When Operation Blue Star happened, and the Golden Temple was badly damaged in the crossfire between the militants and the Indian Army, there was widespread anger and disbelief among the Sikhs in Delhi. Mrs. Gandhi became instantly unpopular, and in a way, her assassination was almost inevitable. But what the Sikh community may not have expected was the brutal backlash against them in Delhi after her assassination.
That particular day is seared into my memory. Our colony had a market attached to it, as is the norm in Delhi. The market had all possible shops, including a Mother Dairy milk vending outlet, clothes stores, stationary shops, provisions stores, an electronics store, small daabas, and a very popular shop selling piping hot samosas and jalebis. Many of those stores and daabas were owned by Sikhs.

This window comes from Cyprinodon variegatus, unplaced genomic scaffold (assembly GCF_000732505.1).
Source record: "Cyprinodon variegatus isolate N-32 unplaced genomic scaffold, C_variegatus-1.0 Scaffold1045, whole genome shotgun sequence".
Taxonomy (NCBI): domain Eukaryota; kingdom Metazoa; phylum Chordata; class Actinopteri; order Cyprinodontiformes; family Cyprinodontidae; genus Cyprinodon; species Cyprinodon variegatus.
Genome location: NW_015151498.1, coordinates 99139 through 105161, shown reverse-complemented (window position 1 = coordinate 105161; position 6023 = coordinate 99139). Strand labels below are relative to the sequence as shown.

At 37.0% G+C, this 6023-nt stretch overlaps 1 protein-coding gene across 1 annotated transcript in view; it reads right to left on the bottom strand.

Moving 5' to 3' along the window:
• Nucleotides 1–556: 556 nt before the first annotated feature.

Mrs. Gandhi’s funeral was still a day or two away. That day, groups of people were talking furtively in our maidan. Many apprehensive glances were being thrown in the direction of the market. Something was surely afoot. A while later, I was leaning out of the balcony, and saw a couple of men staggering out from the direction of the market carrying something heavy. A closer look revealed it to be TV sets! Just as I was wondering about it, a few more emerged, with clothes, pressure cookers, and more TV sets. Some of them were hollering, whooping, and running like the very devil was chasing them. Mobs, even small ones, acquire maniacal strength, and they collectively, even if only temporarily, lose their conscience and goodness. With horror I realised, these people were taking away looted goods. A chill ran up my spine at the thought that shops we patronised were being looted and vandalised. Unsettling noises from the market rent the air through that day. What if the mob decided to turn on the residents randomly? I was paralysed with fear. My father wasn’t around. I don’t recall seeing any policemen around, either. Did anyone try to call the police and report this vandalism? I don’t know. But I do know that the general, and oft-expressed feeling was, “Let the Sikhs pay. Didn’t they distribute sweets at news of Mrs.Gandhi’s death?”